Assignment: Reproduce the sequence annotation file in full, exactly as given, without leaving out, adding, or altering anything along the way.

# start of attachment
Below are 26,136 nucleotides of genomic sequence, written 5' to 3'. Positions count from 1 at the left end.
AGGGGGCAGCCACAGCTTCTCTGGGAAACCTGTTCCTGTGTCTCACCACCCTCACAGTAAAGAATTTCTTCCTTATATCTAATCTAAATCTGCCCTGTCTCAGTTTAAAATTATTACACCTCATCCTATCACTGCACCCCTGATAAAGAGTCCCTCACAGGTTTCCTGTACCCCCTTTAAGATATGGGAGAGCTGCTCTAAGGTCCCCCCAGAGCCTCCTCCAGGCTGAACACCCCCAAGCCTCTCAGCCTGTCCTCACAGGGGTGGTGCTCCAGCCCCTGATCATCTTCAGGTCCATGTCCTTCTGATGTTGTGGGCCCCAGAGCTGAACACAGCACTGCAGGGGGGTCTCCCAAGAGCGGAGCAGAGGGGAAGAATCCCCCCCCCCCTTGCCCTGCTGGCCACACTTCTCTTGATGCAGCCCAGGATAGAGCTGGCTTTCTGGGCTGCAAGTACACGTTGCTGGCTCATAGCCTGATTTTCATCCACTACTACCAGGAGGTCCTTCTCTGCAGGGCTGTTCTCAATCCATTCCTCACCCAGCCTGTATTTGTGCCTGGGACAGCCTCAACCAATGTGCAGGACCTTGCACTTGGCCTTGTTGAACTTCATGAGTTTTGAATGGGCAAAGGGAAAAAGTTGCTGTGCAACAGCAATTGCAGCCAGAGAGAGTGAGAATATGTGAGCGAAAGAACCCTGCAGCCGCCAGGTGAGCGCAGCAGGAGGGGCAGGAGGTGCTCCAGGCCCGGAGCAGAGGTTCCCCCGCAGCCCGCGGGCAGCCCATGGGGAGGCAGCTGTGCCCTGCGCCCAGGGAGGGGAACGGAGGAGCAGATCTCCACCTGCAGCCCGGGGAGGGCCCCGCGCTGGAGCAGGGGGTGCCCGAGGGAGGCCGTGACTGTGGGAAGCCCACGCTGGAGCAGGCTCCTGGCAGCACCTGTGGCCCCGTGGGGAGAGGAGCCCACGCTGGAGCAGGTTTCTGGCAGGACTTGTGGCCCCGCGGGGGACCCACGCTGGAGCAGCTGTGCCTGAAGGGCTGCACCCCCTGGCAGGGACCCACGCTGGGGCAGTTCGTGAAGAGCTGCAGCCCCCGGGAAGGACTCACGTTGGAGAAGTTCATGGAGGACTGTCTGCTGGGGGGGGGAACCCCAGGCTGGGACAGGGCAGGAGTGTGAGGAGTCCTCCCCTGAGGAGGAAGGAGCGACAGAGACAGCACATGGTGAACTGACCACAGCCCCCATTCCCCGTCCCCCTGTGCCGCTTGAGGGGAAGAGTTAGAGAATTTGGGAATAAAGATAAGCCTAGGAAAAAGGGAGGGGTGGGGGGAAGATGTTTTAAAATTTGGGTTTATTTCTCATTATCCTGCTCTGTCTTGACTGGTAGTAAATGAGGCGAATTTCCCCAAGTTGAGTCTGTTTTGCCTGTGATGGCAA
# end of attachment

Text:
Below are 26,136 nucleotides of genomic sequence, written 5' to 3'. Positions count from 1 at the left end.
AGGGGGCAGCCACAGCTTCTCTGGGAAACCTGTTCCTGTGTCTCACCACCCTCACAGTAAAGAATTTCTTCCTTATATCTAATCTAAATCTGCCCTGTCTCAGTTTAAAATTATTACACCTCATCCTATCACTGCACCCCTGATAAAGAGTCCCTCACAGGTTTCCTGTACCCCCTTTAAGATATGGGAGAGCTGCTCTAAGGTCCCCCCAGAGCCTCCTCCAGGCTGAACACCCCCAAGCCTCTCAGCCTGTCCTCACAGGGGTGGTGCTCCAGCCCCTGATCATCTTCAGGTCCATGTCCTTCTGATGTTGTGGGCCCCAGAGCTGAACACAGCACTGCAGGGGGGTCTCCCAAGAGCGGAGCAGAGGGGAAGAATCCCCCCCCCCCTTGCCCTGCTGGCCACACTTCTCTTGATGCAGCCCAGGATAGAGCTGGCTTTCTGGGCTGCAAGTACACGTTGCTGGCTCATAGCCTGATTTTCATCCACTACTACCAGGAGGTCCTTCTCTGCAGGGCTGTTCTCAATCCATTCCTCACCCAGCCTGTATTTGTGCCTGGGACAGCCTCAACCAATGTGCAGGACCTTGCACTTGGCCTTGTTGAACTTCATGAGTTTTGAATGGGCAAAGGGAAAAAGTTGCTGTGCAACAGCAATTGCAGCCAGAGAGAGTGAGAATATGTGAGCGAAAGAACCCTGCAGCCGCCAGGTGAGCGCAGCAGGAGGGGCAGGAGGTGCTCCAGGCCCGGAGCAGAGGTTCCCCCGCAGCCCGCGGGCAGCCCATGGGGAGGCAGCTGTGCCCTGCGCCCAGGGAGGGGAACGGAGGAGCAGATCTCCACCTGCAGCCCGGGGAGGGCCCCGCGCTGGAGCAGGGGGTGCCCGAGGGAGGCCGTGACTGTGGGAAGCCCACGCTGGAGCAGGCTCCTGGCAGCACCTGTGGCCCCGTGGGGAGAGGAGCCCACGCTGGAGCAGGTTTCTGGCAGGACTTGTGGCCCCGCGGGGGACCCACGCTGGAGCAGCTGTGCCTGAAGGGCTGCACCCCCTGGCAGGGACCCACGCTGGGGCAGTTCGTGAAGAGCTGCAGCCCCCGGGAAGGACTCACGTTGGAGAAGTTCATGGAGGACTGTCTGCTGGGGGGGGGAACCCCAGGCTGGGACAGGGCAGGAGTGTGAGGAGTCCTCCCCTGAGGAGGAAGGAGCGACAGAGACAGCACATGGTGAACTGACCACAGCCCCCATTCCCCGTCCCCCTGTGCCGCTTGAGGGGAAGAGTTAGAGAATTTGGGAATAAAGATAAGCCTAGGAAAAAGGGAGGGGTGGGGGGAAGATGTTTTAAAATTTGGGTTTATTTCTCATTATCCTGCTCTGTCTTGACTGGTAGTAAATGAGGCGAATTTCCCCAAGTTGAGTCTGTTTTGCCTGTGATGGCAA